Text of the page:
Still from "Tonia and Her Children"

Łoziński also frequently pointed the camera at himself, not avoiding ambiguous situations and difficult emotions. Just as in Tonia and Her Children, the story of two of his friends whose life was affected by the mistakes and accomplishments of their ideologically involved mother—something that reminded the director of his own life. This is the case in the diptych shot together with his son Paweł (who is also an author of documentary films), Father and Son and Father and Son on a Journey—the two films are two accounts of the same journey of two ‘Łozińskis’, full of heated arguments, remorse, and painful truth. Many could envy the director’s great courage and ability to engage in valuable dialogue with the viewer. Marcel Łoziński’s documentary heritage, which the Polish filmmaker keeps enriching with intriguing projects (Poste Restante, which was recognized with the European Film Award, is about... a letter without an address sent to God), keeps fascinating, provoking, and surprising. It evokes vivid emotions, provokes valuable reflection, and reveals various paths which are perhaps worth considering. Łoziński can actually be a guide to our chaotic reality but first and foremost he strives to be the viewer’s partner, always curious about the world and the mechanisms that put it into motion.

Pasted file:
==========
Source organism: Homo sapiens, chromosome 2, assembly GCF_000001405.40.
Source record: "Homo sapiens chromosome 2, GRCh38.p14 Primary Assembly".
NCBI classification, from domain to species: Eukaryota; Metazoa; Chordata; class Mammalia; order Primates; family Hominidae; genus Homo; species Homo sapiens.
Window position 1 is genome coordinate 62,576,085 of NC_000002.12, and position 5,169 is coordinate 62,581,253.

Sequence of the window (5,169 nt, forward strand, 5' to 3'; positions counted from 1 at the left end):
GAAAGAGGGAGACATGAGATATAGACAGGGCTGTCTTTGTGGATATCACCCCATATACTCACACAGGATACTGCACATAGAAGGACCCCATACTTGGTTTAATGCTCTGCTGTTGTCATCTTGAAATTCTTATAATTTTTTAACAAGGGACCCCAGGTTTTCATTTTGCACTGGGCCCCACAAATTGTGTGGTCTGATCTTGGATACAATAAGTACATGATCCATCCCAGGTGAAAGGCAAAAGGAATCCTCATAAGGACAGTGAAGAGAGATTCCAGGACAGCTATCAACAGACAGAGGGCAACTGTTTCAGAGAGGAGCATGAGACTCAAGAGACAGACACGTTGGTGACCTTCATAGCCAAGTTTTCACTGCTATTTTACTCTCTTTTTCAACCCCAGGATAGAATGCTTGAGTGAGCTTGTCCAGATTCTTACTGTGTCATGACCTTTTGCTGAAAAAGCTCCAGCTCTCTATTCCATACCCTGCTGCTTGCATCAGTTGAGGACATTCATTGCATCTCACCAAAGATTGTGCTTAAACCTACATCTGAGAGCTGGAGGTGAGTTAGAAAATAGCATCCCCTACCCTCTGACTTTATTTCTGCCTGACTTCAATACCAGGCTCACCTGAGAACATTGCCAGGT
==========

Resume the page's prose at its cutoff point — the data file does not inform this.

Still from "Poste Restante"

We are honoured that Marcel Łoziński will soon accept the Award for Outstanding Achievements in Documentary Filmmaking, joining such great artists as Kim Longinotto, Joan Churchill, Steven Okazaki, Albert Maysles, Terry Sanders, and Kazimierz Karabasz. A short retrospective of Marcel Łoziński’s films will be presented at the 23rd edition of Camerimage and the filmmaker will meet with the festival audience after the films. Details are soon to be announced.